The Lurcher is a type of dog rather than a breed of dog. It is a crossbreed, generally between a sighthound (traditionally the Greyhound) and a member of the terrier or pastoral group of dogs.
Because of their genetic makeup, Lurchers tend to be versatile in the extreme, combining both excellent family pet or companion dog with an exceptional hunting ability and all round sporting capability.
Because the Lurcher is a type of dog rather than a breed, it can vary greatly in appearance. Since there is no recognised breed standard, Lurchers can be as large as a Deerhound or as small as a Whippet. They can also be of any colour and have a coat that varies between short and long. The one thing that all Lurchers have in common is that they are all sighthounds, which is to say, dogs that hunt by sight rather than by smell.
There are many quality Lurcher breeders who have puppy Lurchers for sale.
Do your research. Check out the various Lurcher breeders that you find online. Check to see if they also offer a health guarantee. There are thousands of Lurcher puppies for sale all waiting to be taken home and loved, just make sure you choose the right one for you.
Decide why you want a Lurcher puppy. Are you looking for a working dog or is it simply a family pet or companion dog? It will make a difference as to the breeder you choose.
Make sure you see your Lurcher puppy’s mother – it’s the best way of knowing how your puppy will look when it’s fully grown.
If you find the perfect puppy from a breeder that still has Lurcher puppies for sale we would love you to share the information with us. Please comment your experience and breeder information below.
If you have Lurcher puppies for sale that you would like to advertise on lurchers.co.uk please contact us on:
Lurchers are intelligent, gentle and affectionate dogs with a natural willingness to learn and to please. Nonetheless, it should be remembered that the Lurcher was originally bred to work and hunt. This should be borne in mind before you buy a Lurcher.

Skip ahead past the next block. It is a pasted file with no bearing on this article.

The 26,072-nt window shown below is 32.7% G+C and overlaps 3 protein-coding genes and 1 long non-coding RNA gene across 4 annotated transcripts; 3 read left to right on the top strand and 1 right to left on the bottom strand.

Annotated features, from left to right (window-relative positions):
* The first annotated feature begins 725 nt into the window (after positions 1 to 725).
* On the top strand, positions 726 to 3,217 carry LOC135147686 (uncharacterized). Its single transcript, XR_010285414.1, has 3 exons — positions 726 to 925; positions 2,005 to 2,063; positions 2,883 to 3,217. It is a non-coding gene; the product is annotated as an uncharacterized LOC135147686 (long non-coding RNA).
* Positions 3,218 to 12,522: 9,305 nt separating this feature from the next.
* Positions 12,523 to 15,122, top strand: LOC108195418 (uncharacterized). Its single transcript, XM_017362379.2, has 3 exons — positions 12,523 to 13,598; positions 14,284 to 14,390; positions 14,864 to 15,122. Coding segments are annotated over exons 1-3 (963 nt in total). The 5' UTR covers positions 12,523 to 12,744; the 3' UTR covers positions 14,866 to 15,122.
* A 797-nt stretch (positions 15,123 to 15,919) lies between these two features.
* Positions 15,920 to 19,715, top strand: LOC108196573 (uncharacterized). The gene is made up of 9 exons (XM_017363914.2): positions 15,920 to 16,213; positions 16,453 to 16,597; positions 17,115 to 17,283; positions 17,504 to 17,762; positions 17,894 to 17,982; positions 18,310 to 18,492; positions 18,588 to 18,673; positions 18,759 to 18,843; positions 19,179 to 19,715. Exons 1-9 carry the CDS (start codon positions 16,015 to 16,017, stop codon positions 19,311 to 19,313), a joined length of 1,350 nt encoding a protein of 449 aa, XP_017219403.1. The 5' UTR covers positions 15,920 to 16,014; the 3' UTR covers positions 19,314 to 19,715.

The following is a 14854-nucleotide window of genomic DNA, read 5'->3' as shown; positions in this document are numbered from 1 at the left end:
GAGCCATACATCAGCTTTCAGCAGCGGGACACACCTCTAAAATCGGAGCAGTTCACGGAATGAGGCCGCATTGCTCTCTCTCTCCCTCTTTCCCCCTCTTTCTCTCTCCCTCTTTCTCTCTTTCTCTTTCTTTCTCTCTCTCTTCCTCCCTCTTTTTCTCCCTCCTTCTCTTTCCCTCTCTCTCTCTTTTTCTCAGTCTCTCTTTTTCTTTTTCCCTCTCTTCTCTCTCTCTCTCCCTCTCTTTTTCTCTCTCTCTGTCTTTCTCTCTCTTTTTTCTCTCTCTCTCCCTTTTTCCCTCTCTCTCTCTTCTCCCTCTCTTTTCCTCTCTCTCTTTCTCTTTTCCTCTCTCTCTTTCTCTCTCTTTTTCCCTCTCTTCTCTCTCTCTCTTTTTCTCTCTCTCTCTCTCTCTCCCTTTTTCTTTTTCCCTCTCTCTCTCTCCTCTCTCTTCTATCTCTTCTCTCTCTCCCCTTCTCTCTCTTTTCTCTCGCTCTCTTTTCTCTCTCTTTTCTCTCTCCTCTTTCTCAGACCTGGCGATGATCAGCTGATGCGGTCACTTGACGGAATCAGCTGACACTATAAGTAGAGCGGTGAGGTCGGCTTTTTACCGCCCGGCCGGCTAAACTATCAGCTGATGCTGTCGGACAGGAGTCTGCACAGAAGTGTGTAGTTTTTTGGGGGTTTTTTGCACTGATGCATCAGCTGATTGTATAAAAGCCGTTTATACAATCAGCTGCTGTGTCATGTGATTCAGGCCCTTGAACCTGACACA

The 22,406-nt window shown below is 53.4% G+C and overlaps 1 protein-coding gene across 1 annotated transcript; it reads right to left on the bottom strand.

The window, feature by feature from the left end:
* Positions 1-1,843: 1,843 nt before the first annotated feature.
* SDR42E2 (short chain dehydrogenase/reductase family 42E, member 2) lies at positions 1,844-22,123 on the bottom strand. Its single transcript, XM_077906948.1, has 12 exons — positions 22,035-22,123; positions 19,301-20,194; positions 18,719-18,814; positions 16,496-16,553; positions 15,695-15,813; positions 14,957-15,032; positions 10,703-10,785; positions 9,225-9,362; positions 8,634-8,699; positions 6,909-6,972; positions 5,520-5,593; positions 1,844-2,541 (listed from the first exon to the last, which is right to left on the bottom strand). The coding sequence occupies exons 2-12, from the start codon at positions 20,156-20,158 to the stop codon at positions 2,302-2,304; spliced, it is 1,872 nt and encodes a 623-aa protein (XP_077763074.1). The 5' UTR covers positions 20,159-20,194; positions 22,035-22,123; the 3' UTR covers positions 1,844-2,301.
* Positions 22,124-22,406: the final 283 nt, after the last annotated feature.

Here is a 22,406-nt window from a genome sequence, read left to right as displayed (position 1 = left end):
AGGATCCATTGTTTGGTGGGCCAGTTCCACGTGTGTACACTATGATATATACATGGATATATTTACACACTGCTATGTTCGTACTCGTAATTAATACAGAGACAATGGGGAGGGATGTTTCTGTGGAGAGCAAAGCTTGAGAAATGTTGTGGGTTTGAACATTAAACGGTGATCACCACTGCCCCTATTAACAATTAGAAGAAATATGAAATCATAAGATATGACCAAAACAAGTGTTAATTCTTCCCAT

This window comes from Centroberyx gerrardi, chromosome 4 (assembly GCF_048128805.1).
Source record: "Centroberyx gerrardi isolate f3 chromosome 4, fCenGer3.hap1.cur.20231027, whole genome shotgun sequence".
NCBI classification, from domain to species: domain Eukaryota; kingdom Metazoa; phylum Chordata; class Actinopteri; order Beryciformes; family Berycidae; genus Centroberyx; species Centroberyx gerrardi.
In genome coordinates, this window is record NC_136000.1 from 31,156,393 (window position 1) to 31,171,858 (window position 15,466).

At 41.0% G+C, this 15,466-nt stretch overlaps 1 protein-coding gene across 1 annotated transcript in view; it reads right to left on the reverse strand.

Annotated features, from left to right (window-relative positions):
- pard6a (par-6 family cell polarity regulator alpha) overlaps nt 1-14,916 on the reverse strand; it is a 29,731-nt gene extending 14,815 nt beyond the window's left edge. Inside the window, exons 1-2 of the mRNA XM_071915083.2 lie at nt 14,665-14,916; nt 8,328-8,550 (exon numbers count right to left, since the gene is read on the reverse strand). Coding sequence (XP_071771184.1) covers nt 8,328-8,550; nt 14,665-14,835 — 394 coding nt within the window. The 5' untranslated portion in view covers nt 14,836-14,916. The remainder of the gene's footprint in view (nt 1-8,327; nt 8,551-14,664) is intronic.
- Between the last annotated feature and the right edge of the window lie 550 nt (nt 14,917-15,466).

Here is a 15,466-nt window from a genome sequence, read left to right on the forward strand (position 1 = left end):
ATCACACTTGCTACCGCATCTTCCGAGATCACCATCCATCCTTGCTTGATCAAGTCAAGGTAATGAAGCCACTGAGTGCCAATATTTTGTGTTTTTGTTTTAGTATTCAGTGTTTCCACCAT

Like all dogs, Lurchers need training and early socialization. Their natural instinct is to chase its prey, so they need to be made aware that such behaviour is not acceptable in a family pet. Of course if you want a Lurcher because of its considerable competence at dog sports, that is a different matter. Lurchers are highly trainable and excel at dog agility and obedience trials, lure coursing and dog racing.
In summary, the Lurcher makes a wonderful family pet providing it is properly trained and socialized from an early age. Training should always be positive, varied and mentally stimulating for your Lurcher.
If you would like to read more about owning a Lurcher, please read some of these excellent, highly recommended books:
* The House Lurcher by: Jackie Drakeford
* Pet Owner’s Guide to the Lurcher by: Jason Framlingham
* The Lurcher: Training and Hunting by: Frank Sheardown
* The Lurcher: A Complete Guide by: Jon Hutcheon
* The Working Lurcher: The Traditional Skills by: Jackie Drakeford
* Understanding the Working Lurcher by: Jackie Drakeford
Before you purchase your Lurcher puppy, consider why you want a Lurcher in the first place. It will greatly determine what sort of puppy and what sort of Lurcher breeder you are looking for. Simply searching for Lurcher puppy breeders will not necessarily guarantee you your desired result.